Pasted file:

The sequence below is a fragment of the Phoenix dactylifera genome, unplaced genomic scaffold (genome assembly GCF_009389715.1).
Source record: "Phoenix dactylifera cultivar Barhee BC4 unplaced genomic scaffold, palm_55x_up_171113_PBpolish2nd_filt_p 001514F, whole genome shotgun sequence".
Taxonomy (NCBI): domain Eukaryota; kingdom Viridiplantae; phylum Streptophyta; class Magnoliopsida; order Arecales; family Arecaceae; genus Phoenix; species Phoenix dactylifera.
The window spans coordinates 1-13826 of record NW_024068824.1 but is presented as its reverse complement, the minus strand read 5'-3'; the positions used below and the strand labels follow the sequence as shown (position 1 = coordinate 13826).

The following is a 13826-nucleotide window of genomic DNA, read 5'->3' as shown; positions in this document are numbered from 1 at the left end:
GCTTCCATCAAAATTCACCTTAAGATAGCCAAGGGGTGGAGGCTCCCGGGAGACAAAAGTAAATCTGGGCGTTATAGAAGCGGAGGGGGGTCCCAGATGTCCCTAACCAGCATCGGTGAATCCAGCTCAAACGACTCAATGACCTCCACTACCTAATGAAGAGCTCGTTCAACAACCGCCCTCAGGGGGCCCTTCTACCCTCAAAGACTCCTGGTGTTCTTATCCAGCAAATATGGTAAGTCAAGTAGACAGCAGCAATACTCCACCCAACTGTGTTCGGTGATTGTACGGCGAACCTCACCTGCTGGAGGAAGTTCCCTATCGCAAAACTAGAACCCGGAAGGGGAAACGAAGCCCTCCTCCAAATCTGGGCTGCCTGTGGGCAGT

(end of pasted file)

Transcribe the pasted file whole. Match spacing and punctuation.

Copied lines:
The sequence below is a fragment of the Phoenix dactylifera genome, unplaced genomic scaffold (genome assembly GCF_009389715.1).
Source record: "Phoenix dactylifera cultivar Barhee BC4 unplaced genomic scaffold, palm_55x_up_171113_PBpolish2nd_filt_p 001514F, whole genome shotgun sequence".
Taxonomy (NCBI): domain Eukaryota; kingdom Viridiplantae; phylum Streptophyta; class Magnoliopsida; order Arecales; family Arecaceae; genus Phoenix; species Phoenix dactylifera.
The window spans coordinates 1-13826 of record NW_024068824.1 but is presented as its reverse complement, the minus strand read 5'-3'; the positions used below and the strand labels follow the sequence as shown (position 1 = coordinate 13826).

The following is a 13826-nucleotide window of genomic DNA, read 5'->3' as shown; positions in this document are numbered from 1 at the left end:
GCTTCCATCAAAATTCACCTTAAGATAGCCAAGGGGTGGAGGCTCCCGGGAGACAAAAGTAAATCTGGGCGTTATAGAAGCGGAGGGGGGTCCCAGATGTCCCTAACCAGCATCGGTGAATCCAGCTCAAACGACTCAATGACCTCCACTACCTAATGAAGAGCTCGTTCAACAACCGCCCTCAGGGGGCCCTTCTACCCTCAAAGACTCCTGGTGTTCTTATCCAGCAAATATGGTAAGTCAAGTAGACAGCAGCAATACTCCACCCAACTGTGTTCGGTGATTGTACGGCGAACCTCACCTGCTGGAGGAAGTTCCCTATCGCAAAACTAGAACCCGGAAGGGGAAACGAAGCCCTCCTCCAAATCTGGGCTGCCTGTGGGCAGT